Each patient and each specific circumstance must be evaluated on its own merits. Factors such as occlusion [bite], oral habits, available space, health of the gum tissue, severity of the problem and patient expectation must be taken into consideration while planning your cosmetic makeover.

Depending on the situation, there are a variety of choices that all result in excellent esthetic outcomes. For whiter natural teeth, in-office or at-home bleaching [whitening] techniques are available. Repairing teeth or closing spaces may be accomplished with tooth-colored composite resin bonding, porcelain veneers or porcelain crowns.

These procedures vary in time and cost and have differences in longevity and appearance. If you're not satisfied with your smile or want to learn if you're a good candidate for any of these remarkable techniques, call our office for a cosmetic consultation.

Friday, June 8, 2012

Smile Safety for Active Kids

Active kids call for active safety. And while helmets, goggles and knee pads protect your kids’ bodies, it's also important to protect their teeth. A mouthguard is an easy, reliable way to safeguard your child’s teeth during sports and play.
Mouthguards are especially crucial during contact sports such as football, hockey or boxing, where blows to the body and face are regular occurrences. But even non-contact sports, such as gymnastics, and recreational pastimes, such as skating or biking, pose a risk to the teeth.
In addition to cushioning your child’s teeth, using a mouthguard can prevent injury to the tongue, lips, face and jaw. Kids who wear dental braces should be especially careful to protect their mouths during physical activity.
A trip to the dentist can help you choose a mouthguard that’s right for your child. In general, there are three types of mouthguards to choose from:
- Stock Mouthguards. These pre-made protectors can usually be bought wherever sporting equipment is sold. Most dentists do not recommend their use because they cannot be adjusted to your mouth and provide only limited protection.
- Boil-and-Bite Mouthguards. Boil-and-Bite guards are softened with hot water and then molded over your child’s teeth. This somewhat custom fit leads to better protection and greater ease in talking and breathing. These are also available at most sporting goods stores.
- Custom Mouthguards. Your dentist can create a custom mouthguard designed specifically for your child’s teeth. These offer the best fit, comfort and protection, but may be more costly than store-bought varieties.

Friday, April 13, 2012

Gum Grafts: Stick It to Receding Gums

Take a look at your gums. Do they look like they're receding or do they feel extra sensitive lately? If yes, it’s time to come in for a visit. Receding gums are a sign of two things: gum disease or overly aggressive brushing. Left untreated, gum disease can lead to tooth loss and even heart disease. For early stages of gum disease, we can use a non-surgical scaling and root planing (SRP) treatment to get your gums healthy again. Excessive gum recession, however, sometimes requires a surgical treatment called a gum graft.
Once your gums start to recede, brushing with a lighter hand will only be effective if there is still adequate gum tissue left to act as a barrier from disease and bone loss. But if your gums have receded to the extent that your tooth roots are exposed, you may need a gum graft. Exposed tooth roots can cause varying degrees of tooth sensitivity or make your teeth appear longer than normal. But more importantly, exposed tooth roots can leave your teeth vulnerable to bacteria and periodontal disease.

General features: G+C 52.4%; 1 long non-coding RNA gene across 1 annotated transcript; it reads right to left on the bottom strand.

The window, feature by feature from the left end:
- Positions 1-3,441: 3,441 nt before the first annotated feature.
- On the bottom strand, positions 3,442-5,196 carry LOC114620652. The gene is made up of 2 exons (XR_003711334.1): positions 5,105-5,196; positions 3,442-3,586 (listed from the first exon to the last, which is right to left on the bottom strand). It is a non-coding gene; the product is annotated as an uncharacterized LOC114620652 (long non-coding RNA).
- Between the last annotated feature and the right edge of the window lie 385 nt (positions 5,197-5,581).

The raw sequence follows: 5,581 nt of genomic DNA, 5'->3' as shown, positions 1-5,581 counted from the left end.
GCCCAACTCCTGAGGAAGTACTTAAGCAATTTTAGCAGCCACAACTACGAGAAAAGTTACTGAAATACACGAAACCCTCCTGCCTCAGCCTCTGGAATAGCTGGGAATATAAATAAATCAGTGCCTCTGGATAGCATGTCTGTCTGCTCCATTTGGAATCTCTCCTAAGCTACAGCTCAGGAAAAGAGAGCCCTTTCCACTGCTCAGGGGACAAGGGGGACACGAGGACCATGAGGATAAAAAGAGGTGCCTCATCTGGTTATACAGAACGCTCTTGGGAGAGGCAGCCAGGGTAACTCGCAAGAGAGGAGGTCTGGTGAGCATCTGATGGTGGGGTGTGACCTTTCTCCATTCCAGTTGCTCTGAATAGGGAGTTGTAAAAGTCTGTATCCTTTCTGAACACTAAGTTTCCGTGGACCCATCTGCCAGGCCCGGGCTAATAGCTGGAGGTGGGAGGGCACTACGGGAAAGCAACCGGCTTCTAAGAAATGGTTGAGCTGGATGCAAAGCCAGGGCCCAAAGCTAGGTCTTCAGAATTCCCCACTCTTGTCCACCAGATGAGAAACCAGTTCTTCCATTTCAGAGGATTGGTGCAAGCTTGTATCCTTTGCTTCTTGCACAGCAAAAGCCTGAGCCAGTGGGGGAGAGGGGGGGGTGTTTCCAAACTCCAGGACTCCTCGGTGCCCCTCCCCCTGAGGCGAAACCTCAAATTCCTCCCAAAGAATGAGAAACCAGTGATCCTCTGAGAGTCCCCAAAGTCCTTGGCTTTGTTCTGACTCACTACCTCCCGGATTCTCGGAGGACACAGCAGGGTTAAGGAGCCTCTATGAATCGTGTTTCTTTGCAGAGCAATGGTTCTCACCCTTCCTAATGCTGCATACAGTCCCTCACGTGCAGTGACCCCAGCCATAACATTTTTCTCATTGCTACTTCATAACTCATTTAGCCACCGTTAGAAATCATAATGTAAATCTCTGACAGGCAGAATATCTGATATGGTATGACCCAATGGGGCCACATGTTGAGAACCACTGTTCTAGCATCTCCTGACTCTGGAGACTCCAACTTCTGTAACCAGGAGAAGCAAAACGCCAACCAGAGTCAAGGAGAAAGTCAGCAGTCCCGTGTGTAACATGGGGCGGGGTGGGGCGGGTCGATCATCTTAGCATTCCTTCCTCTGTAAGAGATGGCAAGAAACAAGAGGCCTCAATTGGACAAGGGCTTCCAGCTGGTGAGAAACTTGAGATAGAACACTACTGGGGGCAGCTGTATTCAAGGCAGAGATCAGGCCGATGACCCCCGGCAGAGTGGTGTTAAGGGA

Gum grafts may also be used to correct a high frenum attachment. The frenum is the muscle between the upper or lower front teeth; if it pulls on the gum margin, recession could result. Orthodontic therapies can also stretch the gum line and cause the gums to recede. In all cases, gum grafts are an excellent way to protect the underlying bone and prevent the gums from receding further.
Radiant Dental News - April, 2012

Saturday, April 7, 2012

Regular Checkups Can Save You Thousands

It might sound crazy, but spending $100 on your teeth can actually save you thousands. How? First let's look at what $100 covers. The average cost of a dental exam and cleaning is $50 - $135. If you have dental insurance, your out-of-pocket expense may range from nominal to nothing for basic dental care services including X-rays.

Now let's go over how this can actually save you thousands.

If you have dental problems like tooth decay, gum disease or even oral cancer, regular dental visits give your dentist a chance to catch it early on. That's key. Because the earlier your dentist diagnoses a problem the easier it is to treat. For example, if you have gum disease and let it go unchecked (and untreated) for too long, you may need extensive -- and expensive -- gum disease treatment. Regular dental checkups allow you and your dentist to stay ahead of problems, which can translate into thousands saved.

A professional dental cleaning is also a must because it's the only way to effectively remove tartar (hardened plaque). Even if you brush and floss regularly, that’s not enough. Besides looking unsightly (tartar is a "stain magnet" and often has a brown or yellowish tint), tartar also contains cavity-causing bacteria. Preventing the need for a mouthful of fillings every year easily adds up to thousands saved in the long run.

Perhaps one of the most important reasons to invest in regular dental exams and cleanings is that it has a positive impact on your overall health. Recent studies have shown that there’s a link between periodontal disease and heart disease; when the former is present, the latter is twice as likely.

According to the American Academy of Periodontology, gum disease can have a domino effect on your health. The bacteria caused by periodontal disease can enter your bloodstream and attach to your heart's blood vessels, causing dangerous blood clots. Another scenario is that the plaque buildup caused by periodontal disease can cause the heart's blood vessels to swell.

In this way, regular checkups and cleanings are not only money-saving but life-saving. And that’s priceless.